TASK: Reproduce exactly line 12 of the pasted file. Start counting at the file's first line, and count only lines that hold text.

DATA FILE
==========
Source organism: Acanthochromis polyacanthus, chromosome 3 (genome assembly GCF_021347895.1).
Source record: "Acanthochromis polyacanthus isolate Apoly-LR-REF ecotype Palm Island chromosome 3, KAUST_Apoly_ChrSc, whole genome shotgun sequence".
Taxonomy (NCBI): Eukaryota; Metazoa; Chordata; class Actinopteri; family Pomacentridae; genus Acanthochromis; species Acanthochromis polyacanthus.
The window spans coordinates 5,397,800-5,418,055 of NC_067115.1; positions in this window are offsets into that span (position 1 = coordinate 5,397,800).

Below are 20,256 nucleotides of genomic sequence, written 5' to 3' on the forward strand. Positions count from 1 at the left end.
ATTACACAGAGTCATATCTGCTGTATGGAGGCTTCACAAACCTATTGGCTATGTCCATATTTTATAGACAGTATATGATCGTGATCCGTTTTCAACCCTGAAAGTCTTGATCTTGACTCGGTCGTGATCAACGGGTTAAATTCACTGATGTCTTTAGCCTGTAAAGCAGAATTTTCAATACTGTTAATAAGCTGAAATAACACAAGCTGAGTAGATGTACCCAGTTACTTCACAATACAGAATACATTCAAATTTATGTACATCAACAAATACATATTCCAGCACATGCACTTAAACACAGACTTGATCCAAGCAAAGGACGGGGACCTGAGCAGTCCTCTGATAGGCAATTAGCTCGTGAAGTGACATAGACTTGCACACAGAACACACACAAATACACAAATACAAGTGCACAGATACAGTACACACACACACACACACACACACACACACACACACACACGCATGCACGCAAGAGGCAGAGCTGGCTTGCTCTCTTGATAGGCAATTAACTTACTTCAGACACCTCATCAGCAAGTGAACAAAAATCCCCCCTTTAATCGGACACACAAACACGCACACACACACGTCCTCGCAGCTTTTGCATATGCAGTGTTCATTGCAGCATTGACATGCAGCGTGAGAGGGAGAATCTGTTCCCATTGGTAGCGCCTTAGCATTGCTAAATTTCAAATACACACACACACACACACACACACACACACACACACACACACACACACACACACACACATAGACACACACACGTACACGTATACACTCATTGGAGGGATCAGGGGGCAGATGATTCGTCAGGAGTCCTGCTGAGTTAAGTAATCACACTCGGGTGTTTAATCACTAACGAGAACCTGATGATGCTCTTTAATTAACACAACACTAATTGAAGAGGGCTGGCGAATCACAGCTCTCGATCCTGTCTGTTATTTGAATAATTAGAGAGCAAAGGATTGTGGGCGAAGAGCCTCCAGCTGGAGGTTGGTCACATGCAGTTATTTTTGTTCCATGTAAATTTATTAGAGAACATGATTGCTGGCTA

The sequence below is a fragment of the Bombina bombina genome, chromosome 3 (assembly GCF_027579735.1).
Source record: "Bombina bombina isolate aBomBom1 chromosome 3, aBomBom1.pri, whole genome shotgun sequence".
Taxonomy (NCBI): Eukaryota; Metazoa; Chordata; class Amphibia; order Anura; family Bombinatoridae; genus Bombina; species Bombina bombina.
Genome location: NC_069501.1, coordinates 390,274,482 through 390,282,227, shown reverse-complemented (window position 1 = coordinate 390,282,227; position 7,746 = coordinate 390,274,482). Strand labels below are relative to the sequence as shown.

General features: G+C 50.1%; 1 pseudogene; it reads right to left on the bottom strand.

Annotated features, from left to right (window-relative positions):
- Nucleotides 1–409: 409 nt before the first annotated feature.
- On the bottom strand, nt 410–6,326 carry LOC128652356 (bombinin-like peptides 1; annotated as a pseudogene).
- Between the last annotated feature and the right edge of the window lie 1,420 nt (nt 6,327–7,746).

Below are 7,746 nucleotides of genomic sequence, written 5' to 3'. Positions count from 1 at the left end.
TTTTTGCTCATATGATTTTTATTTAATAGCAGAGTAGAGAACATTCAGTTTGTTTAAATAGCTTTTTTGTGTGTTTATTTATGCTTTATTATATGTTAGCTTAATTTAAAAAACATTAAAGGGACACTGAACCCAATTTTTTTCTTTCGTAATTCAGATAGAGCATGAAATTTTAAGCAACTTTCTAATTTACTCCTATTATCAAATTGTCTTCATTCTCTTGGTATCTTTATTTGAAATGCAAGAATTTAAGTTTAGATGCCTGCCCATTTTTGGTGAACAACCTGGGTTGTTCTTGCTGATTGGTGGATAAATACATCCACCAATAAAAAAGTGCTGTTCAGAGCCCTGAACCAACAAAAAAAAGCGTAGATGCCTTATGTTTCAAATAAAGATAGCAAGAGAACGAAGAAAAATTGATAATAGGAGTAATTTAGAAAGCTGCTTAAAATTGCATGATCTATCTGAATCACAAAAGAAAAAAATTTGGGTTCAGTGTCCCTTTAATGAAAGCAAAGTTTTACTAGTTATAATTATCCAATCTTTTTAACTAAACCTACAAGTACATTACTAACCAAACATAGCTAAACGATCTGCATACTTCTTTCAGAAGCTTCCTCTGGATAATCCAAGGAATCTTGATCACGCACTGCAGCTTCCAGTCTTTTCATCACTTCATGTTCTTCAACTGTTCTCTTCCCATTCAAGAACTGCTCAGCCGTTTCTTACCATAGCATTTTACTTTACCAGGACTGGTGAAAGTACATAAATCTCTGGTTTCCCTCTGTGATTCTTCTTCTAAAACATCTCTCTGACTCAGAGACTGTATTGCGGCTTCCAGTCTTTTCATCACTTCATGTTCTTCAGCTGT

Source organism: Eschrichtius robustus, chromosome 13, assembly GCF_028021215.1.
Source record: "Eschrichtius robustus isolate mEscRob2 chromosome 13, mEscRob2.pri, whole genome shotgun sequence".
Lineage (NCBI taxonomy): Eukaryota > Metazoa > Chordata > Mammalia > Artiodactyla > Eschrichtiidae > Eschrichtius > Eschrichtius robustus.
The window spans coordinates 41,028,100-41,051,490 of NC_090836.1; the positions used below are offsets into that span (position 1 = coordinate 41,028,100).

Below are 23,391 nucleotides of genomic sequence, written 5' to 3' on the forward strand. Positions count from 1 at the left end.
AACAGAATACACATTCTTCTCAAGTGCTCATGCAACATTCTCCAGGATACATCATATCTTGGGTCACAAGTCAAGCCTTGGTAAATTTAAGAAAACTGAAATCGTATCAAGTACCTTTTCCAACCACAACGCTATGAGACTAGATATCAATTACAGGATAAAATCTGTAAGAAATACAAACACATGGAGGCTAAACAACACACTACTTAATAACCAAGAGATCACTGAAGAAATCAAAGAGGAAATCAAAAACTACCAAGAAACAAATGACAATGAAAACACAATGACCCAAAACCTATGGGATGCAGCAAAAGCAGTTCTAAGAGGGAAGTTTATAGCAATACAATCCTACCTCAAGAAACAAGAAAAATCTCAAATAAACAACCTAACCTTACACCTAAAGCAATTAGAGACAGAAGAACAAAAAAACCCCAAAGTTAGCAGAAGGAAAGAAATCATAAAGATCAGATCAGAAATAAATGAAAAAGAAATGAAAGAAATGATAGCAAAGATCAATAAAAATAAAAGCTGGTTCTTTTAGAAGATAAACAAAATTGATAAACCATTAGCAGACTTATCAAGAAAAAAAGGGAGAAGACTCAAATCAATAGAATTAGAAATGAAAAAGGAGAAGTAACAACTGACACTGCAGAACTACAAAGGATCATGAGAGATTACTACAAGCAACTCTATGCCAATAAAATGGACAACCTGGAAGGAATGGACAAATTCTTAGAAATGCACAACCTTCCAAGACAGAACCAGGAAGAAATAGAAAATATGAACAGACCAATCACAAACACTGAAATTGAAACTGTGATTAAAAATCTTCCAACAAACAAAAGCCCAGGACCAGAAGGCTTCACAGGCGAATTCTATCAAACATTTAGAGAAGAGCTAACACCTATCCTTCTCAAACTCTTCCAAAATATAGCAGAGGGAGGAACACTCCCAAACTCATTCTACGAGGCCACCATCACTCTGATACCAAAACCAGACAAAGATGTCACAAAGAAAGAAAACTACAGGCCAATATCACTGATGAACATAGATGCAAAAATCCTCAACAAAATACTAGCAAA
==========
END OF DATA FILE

Annotated features, from left to right (window-relative positions):